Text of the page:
|Region||Pannonia and Italy|
|Runic script, later shifted to Latin script|
Lombardic or Langobardic is an extinct West Germanic language that was spoken by the Lombards (Langobardi), the Germanic people who settled in Italy in the sixth century. It was already rapidly declining by the seventh century because the invaders quickly adopted the Latin vernacular spoken by the local Gallo-Roman population. Lombardic may have been in use in scattered areas until as late as c. 1000 AD. A number of place names in the Lombardy Region in Northern Italy and items of Lombard vocabulary derive from Lombardic. Some linguists have argued that the modern Cimbrian and Mocheno varieties in Northeast Italy, usually classified as Bavarian, are in fact surviving Lombard remnants. This could, in turn, indicate that Lombardic was itself a Bavarian dialect.
Lombardic is preserved only fragmentarily, the main evidence being individual words used in Latin texts. For example, the Edict of Rothari of 643, the earliest Lombard legal code, is written in Latin, with only individual legal terms given in Lombardic. The many Lombard personal names preserved in Latin deeds from the Kingdom of the Lombards also provide evidence of the language.
In the absence of Lombardic texts, it is not possible to draw any conclusions about its morphology and syntax. The genetic classification is necessarily based entirely on phonology. Because there is evidence that Lombardic participated in, and indeed shows some of the earliest evidence for, the High German consonant shift, it is classified as an Elbe Germanic or Upper German dialect. The Historia Langobardorum of Paulus Diaconus mentions a duke Zaban of 574, showing /t/ shifted to /ts/. The term stolesazo (ablative) (the second element is cognate with English seat) in the Edictum Rothari shows the same shift. Many names in the Lombard royal families show shifted consonants, particularly /b/ > /p/ in the following name components:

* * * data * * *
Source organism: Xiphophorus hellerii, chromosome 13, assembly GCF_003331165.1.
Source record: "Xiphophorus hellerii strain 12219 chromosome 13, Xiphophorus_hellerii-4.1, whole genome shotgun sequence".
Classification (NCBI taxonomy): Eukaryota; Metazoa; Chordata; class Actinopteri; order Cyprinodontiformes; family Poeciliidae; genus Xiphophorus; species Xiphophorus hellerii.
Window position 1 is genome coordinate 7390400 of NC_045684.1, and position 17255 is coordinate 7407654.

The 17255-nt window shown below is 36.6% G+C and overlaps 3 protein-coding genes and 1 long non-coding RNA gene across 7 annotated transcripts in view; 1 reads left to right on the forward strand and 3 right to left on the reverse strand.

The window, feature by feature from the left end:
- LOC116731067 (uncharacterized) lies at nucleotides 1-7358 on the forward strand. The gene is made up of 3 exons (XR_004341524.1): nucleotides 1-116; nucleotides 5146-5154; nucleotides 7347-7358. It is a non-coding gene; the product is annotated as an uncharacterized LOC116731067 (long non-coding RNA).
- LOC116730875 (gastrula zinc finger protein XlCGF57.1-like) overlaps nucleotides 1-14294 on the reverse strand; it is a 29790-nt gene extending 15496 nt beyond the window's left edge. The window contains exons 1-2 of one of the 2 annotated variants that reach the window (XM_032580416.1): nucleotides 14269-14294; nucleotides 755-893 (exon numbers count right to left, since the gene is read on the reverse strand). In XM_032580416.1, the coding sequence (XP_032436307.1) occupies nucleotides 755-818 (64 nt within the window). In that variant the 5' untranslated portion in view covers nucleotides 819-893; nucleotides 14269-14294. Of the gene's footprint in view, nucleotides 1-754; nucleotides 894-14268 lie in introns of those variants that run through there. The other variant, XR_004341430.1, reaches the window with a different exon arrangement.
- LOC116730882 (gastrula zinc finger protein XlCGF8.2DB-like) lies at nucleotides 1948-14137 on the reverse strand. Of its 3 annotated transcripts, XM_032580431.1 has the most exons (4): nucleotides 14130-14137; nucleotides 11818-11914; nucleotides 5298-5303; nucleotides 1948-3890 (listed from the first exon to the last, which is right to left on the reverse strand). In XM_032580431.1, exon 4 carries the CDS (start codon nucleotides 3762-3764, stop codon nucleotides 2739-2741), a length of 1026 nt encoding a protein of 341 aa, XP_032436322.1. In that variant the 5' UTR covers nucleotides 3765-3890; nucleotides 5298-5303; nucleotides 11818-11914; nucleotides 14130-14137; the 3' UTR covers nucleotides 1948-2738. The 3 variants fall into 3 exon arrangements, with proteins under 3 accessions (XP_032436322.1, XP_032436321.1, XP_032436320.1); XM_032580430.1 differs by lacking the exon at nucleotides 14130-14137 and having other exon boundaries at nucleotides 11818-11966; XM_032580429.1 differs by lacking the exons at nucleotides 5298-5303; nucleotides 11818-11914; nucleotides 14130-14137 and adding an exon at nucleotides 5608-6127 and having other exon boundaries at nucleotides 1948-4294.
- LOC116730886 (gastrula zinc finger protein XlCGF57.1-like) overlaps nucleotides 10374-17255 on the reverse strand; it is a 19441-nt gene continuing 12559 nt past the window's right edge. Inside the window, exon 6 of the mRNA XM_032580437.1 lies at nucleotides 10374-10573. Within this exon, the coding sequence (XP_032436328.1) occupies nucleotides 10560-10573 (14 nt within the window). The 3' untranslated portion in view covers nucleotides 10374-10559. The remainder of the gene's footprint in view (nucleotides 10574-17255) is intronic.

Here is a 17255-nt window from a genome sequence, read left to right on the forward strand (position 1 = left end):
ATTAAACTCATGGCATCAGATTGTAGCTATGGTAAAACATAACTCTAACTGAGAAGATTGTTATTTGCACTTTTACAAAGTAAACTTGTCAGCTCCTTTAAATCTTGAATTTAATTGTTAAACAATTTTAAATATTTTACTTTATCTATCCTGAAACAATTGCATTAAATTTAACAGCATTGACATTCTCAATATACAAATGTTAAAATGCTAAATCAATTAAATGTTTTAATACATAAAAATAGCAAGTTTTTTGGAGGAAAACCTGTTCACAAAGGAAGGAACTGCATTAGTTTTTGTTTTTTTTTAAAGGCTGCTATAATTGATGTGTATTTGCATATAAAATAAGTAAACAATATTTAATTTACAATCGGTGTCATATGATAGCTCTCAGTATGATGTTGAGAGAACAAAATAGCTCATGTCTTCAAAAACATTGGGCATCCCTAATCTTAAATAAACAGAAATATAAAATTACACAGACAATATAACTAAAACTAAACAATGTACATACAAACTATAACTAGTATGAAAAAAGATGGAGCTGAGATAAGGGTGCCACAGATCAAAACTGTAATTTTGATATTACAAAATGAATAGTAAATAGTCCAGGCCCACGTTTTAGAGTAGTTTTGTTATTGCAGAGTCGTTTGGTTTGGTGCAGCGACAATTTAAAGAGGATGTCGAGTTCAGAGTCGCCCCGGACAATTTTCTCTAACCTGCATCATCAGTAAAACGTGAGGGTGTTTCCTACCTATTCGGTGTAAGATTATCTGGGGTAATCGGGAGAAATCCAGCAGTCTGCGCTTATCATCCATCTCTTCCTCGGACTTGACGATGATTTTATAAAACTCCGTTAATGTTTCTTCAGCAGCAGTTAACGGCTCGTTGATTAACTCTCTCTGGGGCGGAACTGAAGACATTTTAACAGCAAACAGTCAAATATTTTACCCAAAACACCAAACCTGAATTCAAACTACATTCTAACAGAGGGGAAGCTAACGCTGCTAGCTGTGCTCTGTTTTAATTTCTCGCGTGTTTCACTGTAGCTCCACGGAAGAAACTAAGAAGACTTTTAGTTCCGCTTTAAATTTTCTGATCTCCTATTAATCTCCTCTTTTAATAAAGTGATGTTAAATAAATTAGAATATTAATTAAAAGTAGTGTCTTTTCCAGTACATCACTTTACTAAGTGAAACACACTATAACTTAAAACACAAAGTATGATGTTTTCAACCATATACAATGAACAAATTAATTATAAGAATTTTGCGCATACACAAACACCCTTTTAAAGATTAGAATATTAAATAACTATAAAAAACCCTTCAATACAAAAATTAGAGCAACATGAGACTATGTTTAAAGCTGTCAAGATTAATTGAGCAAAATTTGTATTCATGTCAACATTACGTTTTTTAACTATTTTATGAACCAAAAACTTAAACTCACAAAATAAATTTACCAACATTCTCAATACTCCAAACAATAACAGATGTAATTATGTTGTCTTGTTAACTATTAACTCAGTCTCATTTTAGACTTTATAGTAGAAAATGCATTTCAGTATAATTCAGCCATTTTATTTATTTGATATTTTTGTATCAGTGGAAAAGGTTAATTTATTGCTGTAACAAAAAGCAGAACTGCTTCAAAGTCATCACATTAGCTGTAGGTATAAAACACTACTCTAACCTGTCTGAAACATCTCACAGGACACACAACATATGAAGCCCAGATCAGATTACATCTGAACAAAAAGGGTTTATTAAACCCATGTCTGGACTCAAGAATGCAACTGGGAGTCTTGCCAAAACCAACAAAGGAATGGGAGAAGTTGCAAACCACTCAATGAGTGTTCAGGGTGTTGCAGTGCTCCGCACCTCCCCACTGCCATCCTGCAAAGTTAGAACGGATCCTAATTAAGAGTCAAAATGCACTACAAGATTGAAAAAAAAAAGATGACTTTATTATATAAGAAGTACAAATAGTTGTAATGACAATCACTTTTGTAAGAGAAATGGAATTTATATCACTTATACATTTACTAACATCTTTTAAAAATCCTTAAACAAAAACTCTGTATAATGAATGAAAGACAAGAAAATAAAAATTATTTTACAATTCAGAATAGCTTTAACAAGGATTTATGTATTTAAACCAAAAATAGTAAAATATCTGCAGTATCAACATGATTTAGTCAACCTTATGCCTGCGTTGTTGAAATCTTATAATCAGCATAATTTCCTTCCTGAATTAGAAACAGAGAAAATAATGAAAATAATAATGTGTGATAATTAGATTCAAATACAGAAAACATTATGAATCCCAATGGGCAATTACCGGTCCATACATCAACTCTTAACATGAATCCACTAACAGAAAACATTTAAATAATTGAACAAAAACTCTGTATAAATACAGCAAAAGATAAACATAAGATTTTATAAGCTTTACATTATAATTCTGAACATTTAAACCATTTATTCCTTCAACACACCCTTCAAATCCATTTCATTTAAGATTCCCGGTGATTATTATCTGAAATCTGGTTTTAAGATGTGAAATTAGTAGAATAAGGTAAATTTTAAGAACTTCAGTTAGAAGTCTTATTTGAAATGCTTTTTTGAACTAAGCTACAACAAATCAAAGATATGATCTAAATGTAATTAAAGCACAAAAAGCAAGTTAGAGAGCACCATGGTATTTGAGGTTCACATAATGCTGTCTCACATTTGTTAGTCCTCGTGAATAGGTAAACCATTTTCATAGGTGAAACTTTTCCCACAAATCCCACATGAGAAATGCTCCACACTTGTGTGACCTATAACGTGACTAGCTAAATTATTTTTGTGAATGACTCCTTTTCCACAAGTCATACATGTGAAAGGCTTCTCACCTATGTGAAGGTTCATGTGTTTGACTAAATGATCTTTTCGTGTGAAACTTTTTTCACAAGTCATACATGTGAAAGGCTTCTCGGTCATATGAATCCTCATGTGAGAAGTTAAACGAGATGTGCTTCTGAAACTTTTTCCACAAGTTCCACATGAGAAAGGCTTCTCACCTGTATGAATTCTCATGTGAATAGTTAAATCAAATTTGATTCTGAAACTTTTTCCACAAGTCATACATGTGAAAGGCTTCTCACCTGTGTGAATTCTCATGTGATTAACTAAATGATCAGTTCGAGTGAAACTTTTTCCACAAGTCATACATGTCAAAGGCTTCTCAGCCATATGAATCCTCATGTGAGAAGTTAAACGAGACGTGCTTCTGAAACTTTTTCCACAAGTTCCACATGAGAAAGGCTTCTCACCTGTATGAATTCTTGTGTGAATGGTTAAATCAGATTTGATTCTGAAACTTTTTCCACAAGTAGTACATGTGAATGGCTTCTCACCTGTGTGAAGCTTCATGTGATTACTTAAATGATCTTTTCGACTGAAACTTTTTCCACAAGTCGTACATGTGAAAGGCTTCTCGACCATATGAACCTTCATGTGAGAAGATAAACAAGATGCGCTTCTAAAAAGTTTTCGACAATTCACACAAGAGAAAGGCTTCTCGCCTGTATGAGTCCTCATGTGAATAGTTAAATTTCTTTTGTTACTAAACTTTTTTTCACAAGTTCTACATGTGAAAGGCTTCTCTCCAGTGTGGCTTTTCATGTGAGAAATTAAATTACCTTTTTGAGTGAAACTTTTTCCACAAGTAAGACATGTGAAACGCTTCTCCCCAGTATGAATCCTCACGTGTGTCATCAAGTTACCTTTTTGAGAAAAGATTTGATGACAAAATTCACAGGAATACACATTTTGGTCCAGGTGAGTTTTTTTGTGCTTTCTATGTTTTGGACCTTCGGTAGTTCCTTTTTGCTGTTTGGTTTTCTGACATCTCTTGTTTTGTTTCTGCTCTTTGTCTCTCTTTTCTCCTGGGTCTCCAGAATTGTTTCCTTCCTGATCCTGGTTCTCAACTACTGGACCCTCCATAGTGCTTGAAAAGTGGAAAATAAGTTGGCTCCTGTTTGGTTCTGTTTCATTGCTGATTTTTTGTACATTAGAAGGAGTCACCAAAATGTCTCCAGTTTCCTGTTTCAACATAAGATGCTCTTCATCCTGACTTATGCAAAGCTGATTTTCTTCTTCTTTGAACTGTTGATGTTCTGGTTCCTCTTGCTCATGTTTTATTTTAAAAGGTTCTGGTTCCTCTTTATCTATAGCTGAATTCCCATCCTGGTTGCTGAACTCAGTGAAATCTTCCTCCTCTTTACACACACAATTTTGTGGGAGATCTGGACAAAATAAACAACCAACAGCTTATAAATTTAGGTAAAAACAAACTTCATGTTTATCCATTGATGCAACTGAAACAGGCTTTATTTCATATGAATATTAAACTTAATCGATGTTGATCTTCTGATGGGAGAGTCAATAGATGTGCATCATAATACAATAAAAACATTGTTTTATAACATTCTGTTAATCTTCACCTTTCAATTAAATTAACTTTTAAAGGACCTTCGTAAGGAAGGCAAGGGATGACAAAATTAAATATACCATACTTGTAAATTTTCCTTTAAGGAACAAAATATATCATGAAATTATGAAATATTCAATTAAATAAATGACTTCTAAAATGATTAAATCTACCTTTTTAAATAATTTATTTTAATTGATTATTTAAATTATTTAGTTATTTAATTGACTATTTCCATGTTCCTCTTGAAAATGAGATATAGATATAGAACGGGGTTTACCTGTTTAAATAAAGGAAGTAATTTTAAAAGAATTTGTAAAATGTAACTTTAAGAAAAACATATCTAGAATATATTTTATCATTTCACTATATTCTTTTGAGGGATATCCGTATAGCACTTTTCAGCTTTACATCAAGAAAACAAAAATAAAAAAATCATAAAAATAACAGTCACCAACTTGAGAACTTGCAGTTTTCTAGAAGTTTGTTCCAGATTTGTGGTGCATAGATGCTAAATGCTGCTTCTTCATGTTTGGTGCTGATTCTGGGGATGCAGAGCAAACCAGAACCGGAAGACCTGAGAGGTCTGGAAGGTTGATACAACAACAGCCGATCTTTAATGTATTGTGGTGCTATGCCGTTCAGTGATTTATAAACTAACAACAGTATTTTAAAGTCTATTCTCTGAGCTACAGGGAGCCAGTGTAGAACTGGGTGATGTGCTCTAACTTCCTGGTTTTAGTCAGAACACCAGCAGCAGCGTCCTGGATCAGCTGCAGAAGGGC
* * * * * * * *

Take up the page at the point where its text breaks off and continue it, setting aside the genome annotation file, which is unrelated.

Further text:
This sound change left two different sets of names in the Italian language: palco (< longobard palk, "beam") vs. balcone (< longobard balk, "wood platform"); panca (< longobard panka) vs. banca (longobard banka, "bench").
Numerous words in the Lombard language have been derived from Lombardic. A few examples include bicer (< Lombardic bikar, "glass"), scossà (< skauz, "apron"), busècca (< butze, "tripe") and biott (< blauths, "nude").
Formerly, Lombardic was classified as Ingaevonian (North Sea Germanic) or as Eastern Germanic, but these classifications are considered obsolete. The classification of Lombardic within the Germanic languages may be complicated by issues of orthography. According to Hutterer (1999) it is close to Old Saxon. Tacitus counts them among the Suebi. Paulus Diaconus (8th century) and the Codex Gothanus (9th century) wrote that the Lombards were ultimately of Scandinavian origin, having settled at the Elbe before entering Italy.
Lombardic fragments are preserved in runic inscriptions, in Latinized forms, and in transcriptions influenced by Old High German orthography. This Lombardic alphabet, as commonly transcribed, consists of the following graphemes:
The qu represents a [kw] sound. The ʒ is [s], e.g. skauʒ [skaus] "womb". The z is [ts]. h is [h] word-initially, and [x] elsewhere.
There are a number of Latin texts that include Lombardic names, and Lombardic legal texts contain terms taken from the legal vocabulary of the vernacular, including: